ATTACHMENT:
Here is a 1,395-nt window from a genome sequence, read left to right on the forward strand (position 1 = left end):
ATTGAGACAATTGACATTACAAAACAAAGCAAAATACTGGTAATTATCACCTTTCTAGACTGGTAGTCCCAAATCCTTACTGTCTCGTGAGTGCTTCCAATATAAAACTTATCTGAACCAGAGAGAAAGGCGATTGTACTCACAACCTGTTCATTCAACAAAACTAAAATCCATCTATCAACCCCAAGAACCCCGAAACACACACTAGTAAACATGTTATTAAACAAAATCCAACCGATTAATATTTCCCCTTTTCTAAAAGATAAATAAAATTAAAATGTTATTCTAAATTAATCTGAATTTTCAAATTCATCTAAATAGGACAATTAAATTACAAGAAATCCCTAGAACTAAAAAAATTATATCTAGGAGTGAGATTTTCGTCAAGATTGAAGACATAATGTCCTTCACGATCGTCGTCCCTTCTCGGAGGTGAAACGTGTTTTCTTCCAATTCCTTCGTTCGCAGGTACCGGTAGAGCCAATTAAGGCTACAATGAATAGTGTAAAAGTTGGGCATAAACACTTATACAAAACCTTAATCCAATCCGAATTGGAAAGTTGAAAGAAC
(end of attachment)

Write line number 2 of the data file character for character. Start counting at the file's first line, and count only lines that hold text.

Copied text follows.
ATTGAGACAATTGACATTACAAAACAAAGCAAAATACTGGTAATTATCACCTTTCTAGACTGGTAGTCCCAAATCCTTACTGTCTCGTGAGTGCTTCCAATATAAAACTTATCTGAACCAGAGAGAAAGGCGATTGTACTCACAACCTGTTCATTCAACAAAACTAAAATCCATCTATCAACCCCAAGAACCCCGAAACACACACTAGTAAACATGTTATTAAACAAAATCCAACCGATTAATATTTCCCCTTTTCTAAAAGATAAATAAAATTAAAATGTTATTCTAAATTAATCTGAATTTTCAAATTCATCTAAATAGGACAATTAAATTACAAGAAATCCCTAGAACTAAAAAAATTATATCTAGGAGTGAGATTTTCGTCAAGATTGAAGACATAATGTCCTTCACGATCGTCGTCCCTTCTCGGAGGTGAAACGTGTTTTCTTCCAATTCCTTCGTTCGCAGGTACCGGTAGAGCCAATTAAGGCTACAATGAATAGTGTAAAAGTTGGGCATAAACACTTATACAAAACCTTAATCCAATCCGAATTGGAAAGTTGAAAGAAC